Thomas Tunmer - and a Forgotten Spa
An offprint by Walter Radcliffe from ‘The Practitioner’, September 1964, Vol 193, pages 363-367 (Essex County Libraries E.WIV 614.34)
Summary by Pat Marsden
This short article describes Wivenhoe’s importance in the middle eighteenth century as the chief customs port for a large part of the Essex coastline where the revenue cutters were stationed. It refers to Horace Flack, the local surgeon, who was called upon to attend three of the crew of Captain Roger Martin’s smack ‘Wivenhoe’, which had been chartered to the customs authorities as a revenue cutter and had been involved in a fight with a gang of smugglers. It describes how he came to set up a sea bathing establishment at Wivenhoe which became so popular that he took on an assistant – Thomas Tunmer who took over the baths on the death of Flack in 1756.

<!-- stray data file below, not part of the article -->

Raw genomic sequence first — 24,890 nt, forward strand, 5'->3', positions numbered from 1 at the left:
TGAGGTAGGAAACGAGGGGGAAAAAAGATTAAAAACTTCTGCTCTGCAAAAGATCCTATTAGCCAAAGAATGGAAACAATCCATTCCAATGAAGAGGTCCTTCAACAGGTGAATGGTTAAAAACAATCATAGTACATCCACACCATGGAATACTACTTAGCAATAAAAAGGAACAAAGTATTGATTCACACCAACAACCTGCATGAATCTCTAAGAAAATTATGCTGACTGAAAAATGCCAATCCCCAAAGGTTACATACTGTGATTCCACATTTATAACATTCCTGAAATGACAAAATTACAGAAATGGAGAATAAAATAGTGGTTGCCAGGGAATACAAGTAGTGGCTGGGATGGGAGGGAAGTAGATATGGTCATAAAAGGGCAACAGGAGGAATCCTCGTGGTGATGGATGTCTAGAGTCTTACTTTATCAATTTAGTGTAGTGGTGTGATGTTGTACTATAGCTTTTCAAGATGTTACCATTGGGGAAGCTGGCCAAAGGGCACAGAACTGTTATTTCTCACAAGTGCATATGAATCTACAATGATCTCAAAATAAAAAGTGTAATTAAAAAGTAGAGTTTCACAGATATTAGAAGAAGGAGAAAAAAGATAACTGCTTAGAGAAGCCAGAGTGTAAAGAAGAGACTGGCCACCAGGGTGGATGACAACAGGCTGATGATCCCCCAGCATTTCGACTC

In 1762 Tunmer started to branch out and advertised ‘inoculation’ against the smallpox and later attended a course in midwifery so that he could attend ‘all poor women gratis’ for the first year. In 1772 he published a small book on the delights of sea-bathing and in particular in the ‘particular saponaceous and balsamic Qualities of Wivenhoe water.’ He describes himself as a ‘Surgeon and Apothecary at Wivenhoe, and Master of the Baths’. He recommends the sea passage from London to Colchester which was then run by a regular packet and extols the virtue of Wivenhoe water for jaundice, impetigo, and other skin complaints and hysterical disorders. He describes a formidable list of patients including the Sutton family, in particular Daniel Sutton’s son (the Suttons were a medical family), who became a notorious smuggler and kept his boat at Wivenhoe right under the noses of the Customs officers.